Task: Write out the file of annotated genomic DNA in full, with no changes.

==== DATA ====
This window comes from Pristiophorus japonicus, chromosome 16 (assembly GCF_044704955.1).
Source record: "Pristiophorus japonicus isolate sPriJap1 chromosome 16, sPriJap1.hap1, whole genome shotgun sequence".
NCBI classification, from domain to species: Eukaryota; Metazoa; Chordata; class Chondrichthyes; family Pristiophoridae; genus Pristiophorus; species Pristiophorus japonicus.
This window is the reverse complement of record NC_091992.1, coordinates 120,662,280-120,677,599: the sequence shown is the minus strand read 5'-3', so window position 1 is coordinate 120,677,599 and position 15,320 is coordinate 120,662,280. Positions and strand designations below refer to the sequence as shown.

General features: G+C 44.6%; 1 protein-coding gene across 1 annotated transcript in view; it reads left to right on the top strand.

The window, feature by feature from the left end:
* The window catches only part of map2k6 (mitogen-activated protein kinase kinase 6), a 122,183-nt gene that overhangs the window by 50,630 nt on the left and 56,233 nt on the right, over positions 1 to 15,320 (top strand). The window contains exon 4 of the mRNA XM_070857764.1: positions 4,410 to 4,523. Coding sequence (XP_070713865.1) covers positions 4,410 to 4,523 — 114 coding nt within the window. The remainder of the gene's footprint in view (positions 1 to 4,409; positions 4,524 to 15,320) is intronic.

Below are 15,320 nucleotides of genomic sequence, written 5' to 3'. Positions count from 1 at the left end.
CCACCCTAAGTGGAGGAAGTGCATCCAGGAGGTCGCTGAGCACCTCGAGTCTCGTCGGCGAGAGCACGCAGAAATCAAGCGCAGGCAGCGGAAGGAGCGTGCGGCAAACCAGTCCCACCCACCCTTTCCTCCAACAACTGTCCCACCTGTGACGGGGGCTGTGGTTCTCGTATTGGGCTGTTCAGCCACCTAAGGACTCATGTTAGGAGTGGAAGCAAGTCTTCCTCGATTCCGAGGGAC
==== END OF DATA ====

This window comes from Pristiophorus japonicus, chromosome 16 (assembly GCF_044704955.1).
Source record: "Pristiophorus japonicus isolate sPriJap1 chromosome 16, sPriJap1.hap1, whole genome shotgun sequence".
NCBI classification, from domain to species: Eukaryota; Metazoa; Chordata; class Chondrichthyes; family Pristiophoridae; genus Pristiophorus; species Pristiophorus japonicus.
This window is the reverse complement of record NC_091992.1, coordinates 120,662,280-120,677,599: the sequence shown is the minus strand read 5'-3', so window position 1 is coordinate 120,677,599 and position 15,320 is coordinate 120,662,280. Positions and strand designations below refer to the sequence as shown.

General features: G+C 44.6%; 1 protein-coding gene across 1 annotated transcript in view; it reads left to right on the top strand.

The window, feature by feature from the left end:
* The window catches only part of map2k6 (mitogen-activated protein kinase kinase 6), a 122,183-nt gene that overhangs the window by 50,630 nt on the left and 56,233 nt on the right, over positions 1 to 15,320 (top strand). The window contains exon 4 of the mRNA XM_070857764.1: positions 4,410 to 4,523. Coding sequence (XP_070713865.1) covers positions 4,410 to 4,523 — 114 coding nt within the window. The remainder of the gene's footprint in view (positions 1 to 4,409; positions 4,524 to 15,320) is intronic.

Below are 15,320 nucleotides of genomic sequence, written 5' to 3'. Positions count from 1 at the left end.
CCACCCTAAGTGGAGGAAGTGCATCCAGGAGGTCGCTGAGCACCTCGAGTCTCGTCGGCGAGAGCACGCAGAAATCAAGCGCAGGCAGCGGAAGGAGCGTGCGGCAAACCAGTCCCACCCACCCTTTCCTCCAACAACTGTCCCACCTGTGACGGGGGCTGTGGTTCTCGTATTGGGCTGTTCAGCCACCTAAGGACTCATGTTAGGAGTGGAAGCAAGTCTTCCTCGATTCCGAGGGAC